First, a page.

nytheatre.com review by Case Aiken
December 9, 2010
As a recovering Catholic school boy, discussions about morality and the afterlife weigh heavily on my thought process. I guess the nuns did their work. No Exit, a piece by French existentialist Jean-Paul Sartre and produced for the stage here by the Invisible City Theater Company at the Roy Arias Theatre, is a fantastic representation of the subtle nuances that make the idea of hell what it is. Hell in this case isn’t a matter of bodily torture, as it’s made abundantly clear at the piece’s opening; but rather the deeper torture that comes from one’s own insecurities and guilt. Three deceased souls are placed within a room, with only each other and their respective shame to punish them, and left to slowly crumble as they see their worlds pass them by.
This rendition of the piece, with direction admirably handled by David Epstein, takes a minimalist approach, relying on the strength of the actors to hold the audience’s attention. The three members of the principal cast (Alex Cape, Cecelia Frontero, and Jenna Doolittle) each do a wonderful job in their roles as the damned, alternating in turns between sympathetic victims of circumstances and vile antagonists. While there is no particular standout between the three of them, it is only because they all perform equally well in a very complex piece. Minor flair in the set design by Ira Haskell—such as the irregularities between what at first appear to be identical stools—helps bring the banal yet uncomfortable world to life, while ultimately serving the text and the performances.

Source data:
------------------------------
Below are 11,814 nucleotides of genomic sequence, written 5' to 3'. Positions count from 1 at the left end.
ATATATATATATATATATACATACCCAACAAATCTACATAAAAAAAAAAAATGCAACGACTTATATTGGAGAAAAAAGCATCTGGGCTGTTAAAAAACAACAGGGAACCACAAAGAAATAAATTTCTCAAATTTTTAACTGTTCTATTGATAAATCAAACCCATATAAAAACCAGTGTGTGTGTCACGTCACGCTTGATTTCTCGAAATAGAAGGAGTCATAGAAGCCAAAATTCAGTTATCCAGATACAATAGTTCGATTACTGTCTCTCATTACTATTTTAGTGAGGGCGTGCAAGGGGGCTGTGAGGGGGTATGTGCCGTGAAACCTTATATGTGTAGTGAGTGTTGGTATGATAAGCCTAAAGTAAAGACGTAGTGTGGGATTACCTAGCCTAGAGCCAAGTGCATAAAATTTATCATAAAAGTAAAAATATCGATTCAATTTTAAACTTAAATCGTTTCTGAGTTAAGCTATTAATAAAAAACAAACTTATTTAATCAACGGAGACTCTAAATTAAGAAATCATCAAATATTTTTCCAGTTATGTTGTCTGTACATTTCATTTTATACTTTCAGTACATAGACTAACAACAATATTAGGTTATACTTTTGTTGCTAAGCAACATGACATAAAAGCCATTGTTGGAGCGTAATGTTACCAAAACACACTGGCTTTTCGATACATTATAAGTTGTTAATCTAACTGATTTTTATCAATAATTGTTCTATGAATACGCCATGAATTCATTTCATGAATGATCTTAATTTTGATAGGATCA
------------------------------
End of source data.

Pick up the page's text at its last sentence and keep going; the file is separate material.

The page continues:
The Invisible City Theater Company presents a solid example of theatre done well. Focusing on the strength of the source material, rather than needlessly attempting to provide unnecessary flourish, goes a long way towards proving themselves above creative ego and highlighting their collaborative skills. They’ve presented here a very well-rounded approach to theatre, though perhaps somewhat safe at times, and should be commended for their efforts and the well-honed work that came from them.